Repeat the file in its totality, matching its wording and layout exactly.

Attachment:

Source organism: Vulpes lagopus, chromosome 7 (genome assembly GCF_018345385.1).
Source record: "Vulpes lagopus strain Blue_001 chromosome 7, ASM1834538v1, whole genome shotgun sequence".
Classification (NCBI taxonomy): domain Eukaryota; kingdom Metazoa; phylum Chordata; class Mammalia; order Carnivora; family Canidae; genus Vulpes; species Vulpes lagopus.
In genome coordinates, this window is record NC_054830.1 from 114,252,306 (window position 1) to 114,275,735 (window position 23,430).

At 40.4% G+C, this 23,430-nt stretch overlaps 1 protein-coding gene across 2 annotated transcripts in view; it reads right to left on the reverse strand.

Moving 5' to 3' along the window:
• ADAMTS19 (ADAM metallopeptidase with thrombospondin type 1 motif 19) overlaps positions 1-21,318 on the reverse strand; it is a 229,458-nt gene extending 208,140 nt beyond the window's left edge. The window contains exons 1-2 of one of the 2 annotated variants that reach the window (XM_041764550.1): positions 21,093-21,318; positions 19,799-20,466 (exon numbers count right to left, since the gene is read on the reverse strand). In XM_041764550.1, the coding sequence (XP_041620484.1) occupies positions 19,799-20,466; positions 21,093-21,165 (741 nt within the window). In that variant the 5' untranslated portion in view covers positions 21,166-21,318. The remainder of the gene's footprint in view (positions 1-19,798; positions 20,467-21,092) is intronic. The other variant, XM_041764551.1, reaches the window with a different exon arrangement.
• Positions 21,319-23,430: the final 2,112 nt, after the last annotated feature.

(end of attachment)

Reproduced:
Source organism: Vulpes lagopus, chromosome 7 (genome assembly GCF_018345385.1).
Source record: "Vulpes lagopus strain Blue_001 chromosome 7, ASM1834538v1, whole genome shotgun sequence".
Classification (NCBI taxonomy): domain Eukaryota; kingdom Metazoa; phylum Chordata; class Mammalia; order Carnivora; family Canidae; genus Vulpes; species Vulpes lagopus.
In genome coordinates, this window is record NC_054830.1 from 114,252,306 (window position 1) to 114,275,735 (window position 23,430).

At 40.4% G+C, this 23,430-nt stretch overlaps 1 protein-coding gene across 2 annotated transcripts in view; it reads right to left on the reverse strand.

Moving 5' to 3' along the window:
• ADAMTS19 (ADAM metallopeptidase with thrombospondin type 1 motif 19) overlaps positions 1-21,318 on the reverse strand; it is a 229,458-nt gene extending 208,140 nt beyond the window's left edge. The window contains exons 1-2 of one of the 2 annotated variants that reach the window (XM_041764550.1): positions 21,093-21,318; positions 19,799-20,466 (exon numbers count right to left, since the gene is read on the reverse strand). In XM_041764550.1, the coding sequence (XP_041620484.1) occupies positions 19,799-20,466; positions 21,093-21,165 (741 nt within the window). In that variant the 5' untranslated portion in view covers positions 21,166-21,318. The remainder of the gene's footprint in view (positions 1-19,798; positions 20,467-21,092) is intronic. The other variant, XM_041764551.1, reaches the window with a different exon arrangement.
• Positions 21,319-23,430: the final 2,112 nt, after the last annotated feature.